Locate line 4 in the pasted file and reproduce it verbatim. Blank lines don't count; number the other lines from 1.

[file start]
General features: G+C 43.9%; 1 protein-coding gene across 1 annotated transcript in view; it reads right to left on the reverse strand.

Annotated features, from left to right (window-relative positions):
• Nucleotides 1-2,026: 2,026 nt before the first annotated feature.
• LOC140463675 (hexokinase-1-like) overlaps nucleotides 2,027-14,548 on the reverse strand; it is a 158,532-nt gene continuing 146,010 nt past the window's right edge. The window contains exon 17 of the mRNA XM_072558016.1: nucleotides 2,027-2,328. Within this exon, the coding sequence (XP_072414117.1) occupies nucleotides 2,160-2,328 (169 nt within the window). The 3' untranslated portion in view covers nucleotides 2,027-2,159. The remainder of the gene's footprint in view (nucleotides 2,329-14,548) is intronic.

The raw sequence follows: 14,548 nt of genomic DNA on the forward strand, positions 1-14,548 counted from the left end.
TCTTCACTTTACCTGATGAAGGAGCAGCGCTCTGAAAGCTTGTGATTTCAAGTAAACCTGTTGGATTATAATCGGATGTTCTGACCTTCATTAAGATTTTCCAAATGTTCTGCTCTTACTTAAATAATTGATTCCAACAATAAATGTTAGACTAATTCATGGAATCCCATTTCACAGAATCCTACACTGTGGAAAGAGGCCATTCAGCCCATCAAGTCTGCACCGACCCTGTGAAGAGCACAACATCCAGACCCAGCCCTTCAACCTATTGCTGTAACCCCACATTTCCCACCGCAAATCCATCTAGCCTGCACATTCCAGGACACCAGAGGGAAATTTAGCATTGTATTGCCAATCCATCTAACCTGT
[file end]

• LOC140463675 (hexokinase-1-like) overlaps nucleotides 2,027-14,548 on the reverse strand; it is a 158,532-nt gene continuing 146,010 nt past the window's right edge. The window contains exon 17 of the mRNA XM_072558016.1: nucleotides 2,027-2,328. Within this exon, the coding sequence (XP_072414117.1) occupies nucleotides 2,160-2,328 (169 nt within the window). The 3' untranslated portion in view covers nucleotides 2,027-2,159. The remainder of the gene's footprint in view (nucleotides 2,329-14,548) is intronic.